VIDEO Daybreak presenters alarmed after FS worker hints at Bute contamination
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Clearance: Supermarket shelves have been cleared of meat products in the wake of the horse meat scandal
HOW BRITISH CONSUMERS FOUND OUT THEY HAD BEEN EATING HORSEMEAT
January 15, 2013: News breaks that horse meat has been found in beef burgers being sold in the UK and Irish supermarkets.
The Republic of Ireland's food safety authority (FSAI) reveals the contaminated products came from two processing plants in Ireland, Liffey Meats and Silvercrest Foods, as well as the Dalepak Hambleton plant in Yorkshire.
The burgers had been on sale in the UK at Tesco and Iceland stores. Both companies begin removing all implicated products from their shelves.
January 16: Three more supermarkets – Asda, the Co-op and Sainsbury's – start removing frozen beefburger products from their stores as a 'precautionary measure'.
Tesco discovers that 29 per cent of the 'beef' content of one of its Everyday Value beefburgers was actually horse meat.
Burger King, which also uses supplier ABP/Silvercrest, said it has received assurances from the manufacturer that none of its products have been affected by horse meat contamination.
Government and the Food Standards Agency announces a UK wide survey into the authenticity of burgers and other processed meat products.
January 17: It emerges that Government scientists in Ireland first found horse DNA in late November but did not reveal their findings until January 11 as they wanted to carry out further tests.
Burger King continues to assure customers its products were not affected.
January 18: More than ten million burgers have now been removed from sale, including more than 100,000 made at the Yorkshire factory of Dalepak.
The firm at the centre of the horse meat scandal – Irish company ABP – announces a temporary closure at its Silvercrest processing plant in Co Monaghan after new tests confirmed the contamination was rife.
Hotel chain Premier Inn removes beef burgers supplied by the company from its restaurants.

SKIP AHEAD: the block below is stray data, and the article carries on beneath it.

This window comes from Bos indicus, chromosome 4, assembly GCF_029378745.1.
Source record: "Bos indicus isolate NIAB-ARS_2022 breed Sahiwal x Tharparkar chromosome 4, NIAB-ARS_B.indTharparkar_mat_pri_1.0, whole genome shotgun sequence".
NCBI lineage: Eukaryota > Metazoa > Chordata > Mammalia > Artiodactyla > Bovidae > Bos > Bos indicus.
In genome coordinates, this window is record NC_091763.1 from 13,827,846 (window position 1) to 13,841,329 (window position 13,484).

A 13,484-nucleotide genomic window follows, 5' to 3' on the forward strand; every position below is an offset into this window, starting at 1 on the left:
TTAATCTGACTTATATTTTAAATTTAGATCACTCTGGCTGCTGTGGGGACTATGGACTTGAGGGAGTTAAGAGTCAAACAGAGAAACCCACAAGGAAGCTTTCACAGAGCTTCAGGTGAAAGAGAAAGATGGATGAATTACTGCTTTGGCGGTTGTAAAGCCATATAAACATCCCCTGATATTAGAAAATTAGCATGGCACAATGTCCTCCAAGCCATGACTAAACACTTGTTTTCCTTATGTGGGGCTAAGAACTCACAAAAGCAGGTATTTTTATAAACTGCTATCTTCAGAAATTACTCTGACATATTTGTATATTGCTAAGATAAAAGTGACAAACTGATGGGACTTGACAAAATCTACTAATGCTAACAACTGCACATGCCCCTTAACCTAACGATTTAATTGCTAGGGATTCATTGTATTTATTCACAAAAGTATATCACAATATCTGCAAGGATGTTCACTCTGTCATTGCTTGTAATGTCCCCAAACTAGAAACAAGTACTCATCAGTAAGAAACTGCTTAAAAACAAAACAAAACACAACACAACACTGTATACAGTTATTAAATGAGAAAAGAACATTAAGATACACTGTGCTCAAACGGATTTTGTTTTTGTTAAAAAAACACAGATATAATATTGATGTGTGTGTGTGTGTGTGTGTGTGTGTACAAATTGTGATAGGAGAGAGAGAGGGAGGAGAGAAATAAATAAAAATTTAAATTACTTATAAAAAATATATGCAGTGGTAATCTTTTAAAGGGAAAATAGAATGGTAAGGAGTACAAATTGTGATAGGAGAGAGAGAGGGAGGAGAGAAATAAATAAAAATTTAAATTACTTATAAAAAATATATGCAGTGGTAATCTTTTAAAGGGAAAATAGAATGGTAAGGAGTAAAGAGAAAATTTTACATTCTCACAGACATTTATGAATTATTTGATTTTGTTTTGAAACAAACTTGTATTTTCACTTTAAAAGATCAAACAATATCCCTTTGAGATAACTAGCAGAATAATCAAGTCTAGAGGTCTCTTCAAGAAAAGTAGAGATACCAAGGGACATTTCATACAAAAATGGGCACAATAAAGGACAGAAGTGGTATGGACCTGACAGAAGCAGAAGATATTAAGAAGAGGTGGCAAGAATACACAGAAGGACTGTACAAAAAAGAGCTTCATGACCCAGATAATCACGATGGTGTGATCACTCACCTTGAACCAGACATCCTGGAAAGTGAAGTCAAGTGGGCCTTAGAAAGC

January 21: Silvercrest processing plant in Ireland confirms that a protein powder – used as a filler to help bulk out the burgers – which was imported from the Netherlands caused the contamination.
January 23: Burger King announces it is switching its burger supplier and warns customers that some products might be in short supply.
January 24: Burger King admits it removed thousands of burgers produced by ABP/Silvercrest from its restaurants.
January 25: Tesco apologises after one its stores in Cowley, Oxfordshire, continued to sell a line of burgers that should have been withdrawn in the wake of the horse meat scandal.
January 27: Revealed that the horse meat found in beef burgers manufactured for British supermarkets was imported from a supplier in Poland.
January 30: FSA reveals the mixture of beef and horse offcuts found in contaminated burgers sold in supermarkets could have been used for a year.
Emerges that the contaminated meat was in the form of blocks of frozen product from a Polish supplier which had been used for a year.
January 31: Emerges that Asda and Co-op have also been selling burgers contaminated with horse meat.
Four out of 17 burgers tested by the Co-op showed up positive for equine DNA, while one was as much as 17.7per cent horse meat.
Similarly, four frozen burgers made for Asda were positive for trace levels of horse DNA.
February 1: Burger King admits to selling burgers contaminated with horse meat.
February 4: FSA under pressure to begin testing a wider range of beef products
February 6: Asda removes four own-label brands of frozen burgers from sale following the discovery of beef contaminated with horse meat at a manufacturer in Northern Ireland.
The decision followed revelations that a consignment of beef containing high levels of horse meat had been found at a cold store operated by Freeza Meats of Newry.
Flexi Foods, based in Hull, is also named as the key source of consignments of tonnes of beef that illegally included horse meat.
Large blocks of what were supposed to be beef off-cuts were imported by Flexi Foods from Poland and then sold on to food manufacturers in the UK and Ireland.
February 7: Revealed that packs of Findus frozen lasagne meals being sold around the UK contained up to 100 per cent horse meat.
The lasagne packs were manufactured by French company, Comigel, at a plant in Metz, which produces food for supermarkets in Britain and Europe.
Comigel makes a range of beef products for Tesco and Aldi. Both stores begin removing those products as a 'precautionary measure'.